Teens in Britain Eat a Tubful of Sugar Every Year

Posted 01/10/2017 | By HealthCorps

It’s an astonishing visual – a bathtub full of sugar.  According to a recent UK survey, that’s how much sugar teens in the UK consume from sugary drinks, every year.  Our American teens can’t be too far behind.

A 2015 survey in the UK found similar results among all ages of kids, with sugar consumption far in excess of recommended daily values.  The new survey found that preschool children drank nearly 70 cans of soda yearly.  Kids between the ages of four and ten averaged 110 cans yearly, and teenagers drank nearly 234 cans of soda in the past year.  These numbers are astounding and worrisome, but they are actually an improvement over numbers compiled in 2014.  Still, a planned UK tax on sugary drinks is being issued to further stem the consumption of sugary drinks among kids and teens.

Many in the UK feel it (the soda tax) is still too little an effort to stem a habit that has been implicated as a risk factor for obesity and Type 2 diabetes, as well as heart disease and fatty liver disease.  Many in the UK hope that separate legislation to prevent food advertising on TV before 9P.M. will also be enacted.  The UK beverage industry is of course against any of these measures, and points to the drop in sugary drink consumption and the increased consumption of lower calorie drinks and smaller beverage size.  They also point to being the only sector to voluntarily reduce calories by 20 percent in 2020 and to having modified some advertising efforts to the below age sixteen set.

Other countries have had mixed results with a soda tax.  A fat tax in Denmark was scrapped because of the economic impact, along with plans for a soda tax.  In Mexico, a soda tax did reduce calorie count by 6 calories per day per person on a diet of over 3000 calories daily.  In France, a soda tax did result in an initial drop in soft drink sales (in 2012), which have increased since then.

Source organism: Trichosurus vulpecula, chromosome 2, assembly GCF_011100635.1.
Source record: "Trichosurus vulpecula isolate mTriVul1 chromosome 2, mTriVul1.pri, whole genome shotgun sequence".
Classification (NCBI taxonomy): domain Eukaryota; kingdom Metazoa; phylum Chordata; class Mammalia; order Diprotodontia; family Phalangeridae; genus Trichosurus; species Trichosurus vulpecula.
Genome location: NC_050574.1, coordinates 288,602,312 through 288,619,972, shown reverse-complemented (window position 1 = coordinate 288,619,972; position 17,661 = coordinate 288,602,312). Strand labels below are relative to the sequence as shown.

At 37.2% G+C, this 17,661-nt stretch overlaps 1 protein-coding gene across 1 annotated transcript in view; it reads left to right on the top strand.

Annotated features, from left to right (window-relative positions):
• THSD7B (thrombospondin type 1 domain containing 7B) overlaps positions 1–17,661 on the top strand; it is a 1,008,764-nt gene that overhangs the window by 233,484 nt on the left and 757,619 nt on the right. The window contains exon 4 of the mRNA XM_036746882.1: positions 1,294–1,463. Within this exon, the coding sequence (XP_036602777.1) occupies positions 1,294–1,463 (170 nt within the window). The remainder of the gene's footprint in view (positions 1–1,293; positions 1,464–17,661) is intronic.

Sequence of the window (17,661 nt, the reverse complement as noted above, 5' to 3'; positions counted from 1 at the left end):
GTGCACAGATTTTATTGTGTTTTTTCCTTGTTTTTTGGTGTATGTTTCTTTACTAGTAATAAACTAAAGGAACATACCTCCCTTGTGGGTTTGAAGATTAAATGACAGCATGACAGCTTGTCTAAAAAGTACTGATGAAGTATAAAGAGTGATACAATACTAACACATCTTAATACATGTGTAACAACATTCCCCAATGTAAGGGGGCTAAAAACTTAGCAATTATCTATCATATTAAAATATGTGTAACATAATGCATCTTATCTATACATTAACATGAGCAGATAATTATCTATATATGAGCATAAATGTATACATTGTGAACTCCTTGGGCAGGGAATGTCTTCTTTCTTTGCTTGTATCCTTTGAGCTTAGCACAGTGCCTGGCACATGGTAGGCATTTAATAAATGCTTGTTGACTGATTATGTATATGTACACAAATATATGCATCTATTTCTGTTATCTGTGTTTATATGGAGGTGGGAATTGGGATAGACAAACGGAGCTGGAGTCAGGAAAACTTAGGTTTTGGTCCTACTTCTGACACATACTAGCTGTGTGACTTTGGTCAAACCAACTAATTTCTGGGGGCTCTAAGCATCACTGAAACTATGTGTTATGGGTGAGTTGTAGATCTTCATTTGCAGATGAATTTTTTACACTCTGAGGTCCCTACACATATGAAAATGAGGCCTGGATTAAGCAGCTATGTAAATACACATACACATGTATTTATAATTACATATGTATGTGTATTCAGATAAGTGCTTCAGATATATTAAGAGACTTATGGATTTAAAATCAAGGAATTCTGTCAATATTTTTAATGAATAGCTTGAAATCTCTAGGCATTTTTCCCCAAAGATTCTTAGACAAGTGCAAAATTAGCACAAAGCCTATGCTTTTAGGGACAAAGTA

Here in the U.S. it’s clear that refined sugar consumption is also way too high among kids (and adults).  A 2012 report from the CDC indicated that kids were getting way too much sugar from cereal, drinks and refined grains.  For example, boys age twelve to nineteen consumed 442 calories from added sugar, which is equivalent to three regular sodas daily.  In 2016, the American Heart Association released its first scientific statement regarding kids’ consumption of added sugar and its impact on heart health.  The new recommendations suggested that kids and teens should consume no more than six teaspoons of sugar daily (24 grams or 100 calories) and no more than eight ounces of sugary drinks per week.  Children under two should avoid “added sugars” in drinks and food entirely.

If your family has not already adopted these recommendations, then it’s time to do so.  If you need help, reach out to your pediatrician, primary care physician or seek help from a dietician or nutritionist.

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